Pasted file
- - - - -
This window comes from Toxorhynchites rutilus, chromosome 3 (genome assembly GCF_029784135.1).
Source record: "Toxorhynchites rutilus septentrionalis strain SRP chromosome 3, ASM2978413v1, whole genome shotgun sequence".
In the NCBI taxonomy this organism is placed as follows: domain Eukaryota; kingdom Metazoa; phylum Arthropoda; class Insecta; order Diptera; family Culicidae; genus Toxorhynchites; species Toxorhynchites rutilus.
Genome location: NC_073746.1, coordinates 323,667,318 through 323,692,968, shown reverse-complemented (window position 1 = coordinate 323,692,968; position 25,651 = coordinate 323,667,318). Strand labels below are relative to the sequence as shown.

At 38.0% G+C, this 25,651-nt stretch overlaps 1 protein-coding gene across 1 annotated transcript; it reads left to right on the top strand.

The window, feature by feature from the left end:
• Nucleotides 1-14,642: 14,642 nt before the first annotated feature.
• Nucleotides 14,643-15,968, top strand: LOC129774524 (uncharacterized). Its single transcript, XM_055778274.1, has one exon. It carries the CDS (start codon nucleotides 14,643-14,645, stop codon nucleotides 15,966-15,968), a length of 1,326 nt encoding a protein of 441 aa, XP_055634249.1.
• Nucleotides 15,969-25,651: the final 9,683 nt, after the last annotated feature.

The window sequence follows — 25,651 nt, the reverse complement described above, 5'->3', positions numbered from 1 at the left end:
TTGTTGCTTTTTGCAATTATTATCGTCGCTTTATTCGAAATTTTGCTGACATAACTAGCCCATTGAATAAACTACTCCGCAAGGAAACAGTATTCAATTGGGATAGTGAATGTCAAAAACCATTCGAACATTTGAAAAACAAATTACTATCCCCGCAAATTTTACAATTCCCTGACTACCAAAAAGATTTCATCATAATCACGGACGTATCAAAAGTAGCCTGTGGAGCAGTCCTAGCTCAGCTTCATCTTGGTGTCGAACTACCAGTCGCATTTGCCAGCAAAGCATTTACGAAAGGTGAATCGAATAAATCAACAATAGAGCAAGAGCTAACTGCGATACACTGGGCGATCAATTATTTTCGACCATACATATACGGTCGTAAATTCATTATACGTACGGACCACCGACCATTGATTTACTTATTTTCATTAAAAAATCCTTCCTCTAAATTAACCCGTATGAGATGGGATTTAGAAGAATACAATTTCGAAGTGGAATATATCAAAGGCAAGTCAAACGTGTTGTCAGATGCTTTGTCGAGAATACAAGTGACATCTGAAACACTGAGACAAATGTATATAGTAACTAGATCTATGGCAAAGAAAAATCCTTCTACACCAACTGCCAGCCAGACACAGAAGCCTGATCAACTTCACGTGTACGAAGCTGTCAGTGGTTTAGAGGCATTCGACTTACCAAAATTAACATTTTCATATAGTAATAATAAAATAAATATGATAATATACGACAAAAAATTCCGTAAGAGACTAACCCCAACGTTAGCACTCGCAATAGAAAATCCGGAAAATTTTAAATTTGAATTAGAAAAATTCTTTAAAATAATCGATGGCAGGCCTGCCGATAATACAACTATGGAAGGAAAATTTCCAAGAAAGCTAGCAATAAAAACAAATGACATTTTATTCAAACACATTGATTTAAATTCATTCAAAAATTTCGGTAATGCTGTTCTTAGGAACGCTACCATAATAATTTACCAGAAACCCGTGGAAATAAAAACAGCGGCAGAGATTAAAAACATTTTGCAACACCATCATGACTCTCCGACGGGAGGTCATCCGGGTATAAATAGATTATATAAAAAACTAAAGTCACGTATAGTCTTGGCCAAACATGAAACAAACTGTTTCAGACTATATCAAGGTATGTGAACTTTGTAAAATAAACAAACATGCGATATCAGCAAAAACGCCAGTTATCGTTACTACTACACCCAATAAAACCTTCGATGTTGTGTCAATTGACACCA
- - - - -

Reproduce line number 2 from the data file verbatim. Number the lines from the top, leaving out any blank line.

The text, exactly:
Source record: "Toxorhynchites rutilus septentrionalis strain SRP chromosome 3, ASM2978413v1, whole genome shotgun sequence".